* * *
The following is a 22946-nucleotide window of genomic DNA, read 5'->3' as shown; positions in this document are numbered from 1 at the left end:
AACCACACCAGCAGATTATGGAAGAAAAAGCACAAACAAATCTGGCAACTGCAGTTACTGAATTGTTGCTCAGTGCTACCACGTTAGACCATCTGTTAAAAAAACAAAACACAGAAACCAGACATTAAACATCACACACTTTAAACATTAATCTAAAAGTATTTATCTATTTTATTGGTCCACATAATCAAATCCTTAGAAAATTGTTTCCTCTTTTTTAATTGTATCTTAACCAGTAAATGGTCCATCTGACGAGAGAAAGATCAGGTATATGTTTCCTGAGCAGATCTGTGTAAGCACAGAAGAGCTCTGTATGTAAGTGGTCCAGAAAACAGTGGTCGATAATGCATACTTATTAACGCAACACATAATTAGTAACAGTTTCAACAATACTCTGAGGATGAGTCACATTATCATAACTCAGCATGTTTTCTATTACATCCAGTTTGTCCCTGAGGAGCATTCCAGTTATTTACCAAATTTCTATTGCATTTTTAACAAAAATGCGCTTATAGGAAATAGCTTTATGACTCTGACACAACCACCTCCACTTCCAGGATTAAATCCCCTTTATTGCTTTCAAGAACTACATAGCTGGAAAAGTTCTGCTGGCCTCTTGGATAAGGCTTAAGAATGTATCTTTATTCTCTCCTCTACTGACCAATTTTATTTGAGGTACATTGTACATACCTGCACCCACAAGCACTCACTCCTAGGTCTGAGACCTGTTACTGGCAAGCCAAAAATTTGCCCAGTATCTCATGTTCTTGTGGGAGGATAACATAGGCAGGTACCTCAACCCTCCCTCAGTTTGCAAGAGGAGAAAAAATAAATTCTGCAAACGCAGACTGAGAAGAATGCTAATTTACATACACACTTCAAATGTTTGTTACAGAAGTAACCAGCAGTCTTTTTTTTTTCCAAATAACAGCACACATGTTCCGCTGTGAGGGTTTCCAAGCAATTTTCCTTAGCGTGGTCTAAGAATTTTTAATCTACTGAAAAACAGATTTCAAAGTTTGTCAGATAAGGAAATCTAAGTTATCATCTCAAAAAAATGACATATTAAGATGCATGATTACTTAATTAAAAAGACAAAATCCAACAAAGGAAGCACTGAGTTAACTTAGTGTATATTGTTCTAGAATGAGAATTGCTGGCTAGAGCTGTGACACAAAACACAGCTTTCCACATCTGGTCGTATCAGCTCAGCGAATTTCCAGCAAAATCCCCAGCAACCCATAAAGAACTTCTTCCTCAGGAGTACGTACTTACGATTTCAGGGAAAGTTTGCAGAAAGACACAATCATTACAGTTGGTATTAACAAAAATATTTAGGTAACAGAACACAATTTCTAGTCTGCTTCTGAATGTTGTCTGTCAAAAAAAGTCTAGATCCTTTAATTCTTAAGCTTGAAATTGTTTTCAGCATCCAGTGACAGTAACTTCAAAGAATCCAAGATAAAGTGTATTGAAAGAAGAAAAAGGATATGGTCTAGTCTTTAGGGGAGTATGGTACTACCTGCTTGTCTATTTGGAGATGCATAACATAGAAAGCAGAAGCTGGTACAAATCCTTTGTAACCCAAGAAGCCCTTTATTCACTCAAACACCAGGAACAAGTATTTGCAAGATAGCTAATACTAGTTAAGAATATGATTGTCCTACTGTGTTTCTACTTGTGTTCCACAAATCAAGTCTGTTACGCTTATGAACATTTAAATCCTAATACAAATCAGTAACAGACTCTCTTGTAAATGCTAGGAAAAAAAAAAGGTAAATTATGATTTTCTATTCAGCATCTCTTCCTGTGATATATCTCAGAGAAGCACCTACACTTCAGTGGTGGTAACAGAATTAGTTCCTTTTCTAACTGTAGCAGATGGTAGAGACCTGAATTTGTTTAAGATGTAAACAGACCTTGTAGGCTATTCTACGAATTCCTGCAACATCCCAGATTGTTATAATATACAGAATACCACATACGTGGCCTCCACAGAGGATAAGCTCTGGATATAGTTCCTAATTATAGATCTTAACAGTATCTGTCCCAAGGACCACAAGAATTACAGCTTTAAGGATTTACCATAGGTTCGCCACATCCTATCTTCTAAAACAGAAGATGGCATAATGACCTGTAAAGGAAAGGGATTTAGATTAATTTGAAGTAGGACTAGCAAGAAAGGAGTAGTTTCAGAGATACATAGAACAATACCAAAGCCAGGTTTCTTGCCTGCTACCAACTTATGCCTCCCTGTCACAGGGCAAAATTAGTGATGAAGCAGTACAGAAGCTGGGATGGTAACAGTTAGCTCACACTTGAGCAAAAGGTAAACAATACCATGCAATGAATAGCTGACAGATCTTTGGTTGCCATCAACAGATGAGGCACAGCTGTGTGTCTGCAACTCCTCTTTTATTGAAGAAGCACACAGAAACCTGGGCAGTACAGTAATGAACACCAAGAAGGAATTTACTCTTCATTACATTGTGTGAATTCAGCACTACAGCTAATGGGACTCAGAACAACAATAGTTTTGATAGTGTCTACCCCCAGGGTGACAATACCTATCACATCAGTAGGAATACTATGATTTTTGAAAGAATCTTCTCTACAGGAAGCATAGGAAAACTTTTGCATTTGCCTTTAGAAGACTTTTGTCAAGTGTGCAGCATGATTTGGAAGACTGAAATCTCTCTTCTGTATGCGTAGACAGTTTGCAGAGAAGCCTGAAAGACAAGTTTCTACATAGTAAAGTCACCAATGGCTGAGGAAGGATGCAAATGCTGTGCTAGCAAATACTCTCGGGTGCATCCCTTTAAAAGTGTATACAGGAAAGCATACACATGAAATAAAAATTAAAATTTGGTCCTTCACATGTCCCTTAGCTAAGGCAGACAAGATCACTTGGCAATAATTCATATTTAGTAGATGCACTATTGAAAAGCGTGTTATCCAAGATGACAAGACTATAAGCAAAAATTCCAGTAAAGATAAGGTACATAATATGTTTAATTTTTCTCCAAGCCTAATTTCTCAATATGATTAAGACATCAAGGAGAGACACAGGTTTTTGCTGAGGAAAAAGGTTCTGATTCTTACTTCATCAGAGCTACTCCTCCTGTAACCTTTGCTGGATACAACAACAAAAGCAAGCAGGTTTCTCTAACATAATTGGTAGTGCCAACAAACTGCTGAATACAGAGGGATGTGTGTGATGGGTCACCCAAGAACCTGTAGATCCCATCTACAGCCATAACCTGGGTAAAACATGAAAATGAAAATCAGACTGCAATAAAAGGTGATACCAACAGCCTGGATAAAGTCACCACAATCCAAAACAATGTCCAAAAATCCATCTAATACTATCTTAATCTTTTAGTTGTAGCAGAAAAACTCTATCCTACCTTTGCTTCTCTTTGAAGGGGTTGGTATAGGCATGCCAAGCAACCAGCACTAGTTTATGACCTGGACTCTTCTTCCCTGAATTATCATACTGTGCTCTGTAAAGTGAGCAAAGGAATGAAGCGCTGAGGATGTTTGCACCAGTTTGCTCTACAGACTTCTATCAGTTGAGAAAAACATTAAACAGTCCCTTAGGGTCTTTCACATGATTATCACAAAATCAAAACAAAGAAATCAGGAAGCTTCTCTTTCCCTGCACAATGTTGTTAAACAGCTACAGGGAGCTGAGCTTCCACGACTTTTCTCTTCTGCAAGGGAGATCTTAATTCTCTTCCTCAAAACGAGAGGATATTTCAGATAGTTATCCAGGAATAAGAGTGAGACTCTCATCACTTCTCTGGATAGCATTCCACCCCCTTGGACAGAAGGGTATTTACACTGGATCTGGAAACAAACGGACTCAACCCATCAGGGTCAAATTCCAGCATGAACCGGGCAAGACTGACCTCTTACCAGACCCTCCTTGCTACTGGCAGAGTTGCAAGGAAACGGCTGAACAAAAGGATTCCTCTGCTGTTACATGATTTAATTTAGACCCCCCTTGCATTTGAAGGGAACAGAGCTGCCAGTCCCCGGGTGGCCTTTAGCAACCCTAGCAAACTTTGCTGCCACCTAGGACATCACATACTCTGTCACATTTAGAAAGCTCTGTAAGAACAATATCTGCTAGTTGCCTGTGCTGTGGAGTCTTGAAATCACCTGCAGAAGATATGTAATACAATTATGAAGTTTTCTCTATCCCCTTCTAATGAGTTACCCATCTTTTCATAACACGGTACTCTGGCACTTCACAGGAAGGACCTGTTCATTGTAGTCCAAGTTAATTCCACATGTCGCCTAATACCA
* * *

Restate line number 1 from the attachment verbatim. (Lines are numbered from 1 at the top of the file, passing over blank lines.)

The following is a 22946-nucleotide window of genomic DNA, read 5'->3' as shown; positions in this document are numbered from 1 at the left end: